Martin Amidu and Prof Kwamena Ahwoi
Special Prosecutor Martin Amidu, in his fifth critique of ‘Working with Rawlings’, has said the assertion by the author, Prof Kwemena Ahwoi, that he was the only one who could help Ghana decentralise during the PNDC era, is only a figment of his imagination.
According to Mr Amidu, Prof Ahwoi has made a series of unfathomable allegations in the book.
Mr Amidu described the book as full of factual errors deliberately orchestrated by Prof Ahwoi to make Mr Rawlings look bad.
Prof Ahwoi served as Minister of Local Government and Rural Development from 1990 to 2001 in the PNDC/NDC governments with Mr Rawlings at the helm of affairs.
Below is the full critique:
KWAMENA AHWOI’S WORKING WITH RAWLINGS – AMIDU’S CRITIQUE V
Revolutionary Engels reveal to Chairman Rawlings that Kwamena Ahwoi was the messiah for the PNDC’s “Power to the People” and decentralisation programme
And Chairman Rawlings’ PNDC Government policies on democratization and decentralization were destroyed by showers of ineptitude and incompetence of all his appointees. “Power to the people” had become a mirage after seven years of revolution. Only the one and only one promised revolutionary messiah could deliver the 31st December Revolution of the PNDC Government from certain doom. So it came to pass that on the road to “Damascus” Rawlings met Kwamena Ahwoi and the revolutionary Engels said to Rawlings this is the promised revolutionary messiah without whom the revolution will perish. Upon the command of the revolutionary Engels, Rawlings said to the messiah: “Kwamena, if ‘power to the people’ is to be a reality, then we need to decentralise. If anyone can help Ghana decentralise, you can. I want you to be the PNDC Secretary for Local Government to push the decentralisation agenda”. Thereafter, Messiah Kwamena Ahwoi guided Rawlings to lead Ghana to democratisation and decentralisation, a Constitution was born, and Rawlings became the first President of the Fourth Republic of Ghana.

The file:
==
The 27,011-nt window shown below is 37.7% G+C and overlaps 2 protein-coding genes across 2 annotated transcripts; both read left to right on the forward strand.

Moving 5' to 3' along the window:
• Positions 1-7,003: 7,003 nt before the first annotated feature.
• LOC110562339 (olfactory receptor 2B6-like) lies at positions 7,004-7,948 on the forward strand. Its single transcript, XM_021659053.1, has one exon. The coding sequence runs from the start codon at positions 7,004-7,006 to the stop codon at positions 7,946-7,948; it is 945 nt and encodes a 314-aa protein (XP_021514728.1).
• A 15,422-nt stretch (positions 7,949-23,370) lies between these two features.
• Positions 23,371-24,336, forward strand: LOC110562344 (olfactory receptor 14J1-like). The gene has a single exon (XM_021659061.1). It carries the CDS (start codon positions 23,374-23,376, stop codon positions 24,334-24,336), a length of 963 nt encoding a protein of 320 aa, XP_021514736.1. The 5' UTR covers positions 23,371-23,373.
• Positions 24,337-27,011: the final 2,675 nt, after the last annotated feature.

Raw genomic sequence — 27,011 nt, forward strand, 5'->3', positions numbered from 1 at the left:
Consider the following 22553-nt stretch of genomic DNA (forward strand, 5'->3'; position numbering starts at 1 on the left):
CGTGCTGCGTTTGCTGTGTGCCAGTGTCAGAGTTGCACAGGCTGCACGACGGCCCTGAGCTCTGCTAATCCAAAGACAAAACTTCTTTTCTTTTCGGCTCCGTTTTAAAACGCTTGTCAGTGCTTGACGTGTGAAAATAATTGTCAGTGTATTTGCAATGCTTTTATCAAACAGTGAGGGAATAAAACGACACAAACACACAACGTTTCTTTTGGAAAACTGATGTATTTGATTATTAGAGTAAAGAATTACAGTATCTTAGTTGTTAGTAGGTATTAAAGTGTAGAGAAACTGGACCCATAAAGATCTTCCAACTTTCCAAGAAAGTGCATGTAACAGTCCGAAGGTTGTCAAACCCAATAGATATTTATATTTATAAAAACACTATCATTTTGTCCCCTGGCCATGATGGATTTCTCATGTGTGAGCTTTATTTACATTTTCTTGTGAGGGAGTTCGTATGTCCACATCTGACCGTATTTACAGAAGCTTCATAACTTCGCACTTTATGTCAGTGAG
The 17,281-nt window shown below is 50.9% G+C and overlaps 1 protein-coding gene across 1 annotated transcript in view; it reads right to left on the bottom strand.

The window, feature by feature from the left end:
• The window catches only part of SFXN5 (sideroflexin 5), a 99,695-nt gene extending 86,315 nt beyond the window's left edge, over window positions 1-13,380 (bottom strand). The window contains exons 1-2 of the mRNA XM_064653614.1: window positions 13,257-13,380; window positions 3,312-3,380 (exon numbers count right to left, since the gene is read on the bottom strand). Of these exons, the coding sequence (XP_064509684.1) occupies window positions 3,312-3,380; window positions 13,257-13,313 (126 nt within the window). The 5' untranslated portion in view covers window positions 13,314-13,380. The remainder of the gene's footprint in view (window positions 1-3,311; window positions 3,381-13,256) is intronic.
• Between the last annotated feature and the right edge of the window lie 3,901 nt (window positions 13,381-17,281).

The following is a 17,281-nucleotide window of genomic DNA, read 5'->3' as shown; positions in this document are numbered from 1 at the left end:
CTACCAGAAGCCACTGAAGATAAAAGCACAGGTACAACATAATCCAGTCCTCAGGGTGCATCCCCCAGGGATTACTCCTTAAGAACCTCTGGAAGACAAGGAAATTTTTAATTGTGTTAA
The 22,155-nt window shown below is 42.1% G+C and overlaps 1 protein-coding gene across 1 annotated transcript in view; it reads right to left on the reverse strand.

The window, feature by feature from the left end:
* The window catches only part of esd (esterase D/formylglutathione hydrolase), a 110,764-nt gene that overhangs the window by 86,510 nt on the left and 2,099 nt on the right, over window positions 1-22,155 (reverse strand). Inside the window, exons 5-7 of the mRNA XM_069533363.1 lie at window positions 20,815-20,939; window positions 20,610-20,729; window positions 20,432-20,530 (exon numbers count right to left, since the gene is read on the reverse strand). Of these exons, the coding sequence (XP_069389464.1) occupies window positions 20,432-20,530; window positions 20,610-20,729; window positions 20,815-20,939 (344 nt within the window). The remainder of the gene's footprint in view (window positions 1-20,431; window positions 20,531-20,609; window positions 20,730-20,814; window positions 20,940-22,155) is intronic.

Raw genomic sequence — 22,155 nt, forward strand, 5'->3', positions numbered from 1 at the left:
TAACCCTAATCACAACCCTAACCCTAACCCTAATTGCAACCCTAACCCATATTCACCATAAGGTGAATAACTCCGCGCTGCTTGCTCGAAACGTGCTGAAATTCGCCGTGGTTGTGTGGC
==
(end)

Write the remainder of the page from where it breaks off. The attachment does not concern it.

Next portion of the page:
A metaphoric analysis and critique of the authors discourse on democratisation and decentralisation reveals the messianic and hero metaphors as underpinning the rhetorical narrative of Kwamena Ahwoi’s imagination of his selfless contribution to making Ghana what it is today. The alleged qualitative data collected through participant observation and experiential learning giving rise to the author’s messianic narrative were largely fabricated and falsified as will soon be demonstrated.
Kwamena Ahwoi’s Working with Rawlings demonstrates to the reader the tribulations Rawlings went through to discover the author as the long-awaited messiah from 1982 to 1988. The author narrates how he was Coordinator of the Office of Revenue Commissioners, Investigations and Tribunals (CORCIT) from 1982 until 1988 when he was removed under embarrassing circumstances while he was away in Zimbabwe in March 1988 to address an African Regional Conference. The author proceeded to address the conference, took some questions, had a standing ovation and left that night for Accra. The author “never asked Chairman Rawlings why he sacked him in the manner he did, and Rawlings never offered an explanation.” The narrative rhetoric shows a peeved official who bid his time and “not too long Chairman Rawlings against whom he bore a grudge for sacking him whilst he was away in Zimbabwe reassigned him to the Ministry of Local Government and Rural Development, as the messiah, where the author now boasts to have “stayed for the next twelve years.” (See pages 24 to 25 of the book).
Kwamena Ahwoi’s fabricated data collection inconsistencies and contradictions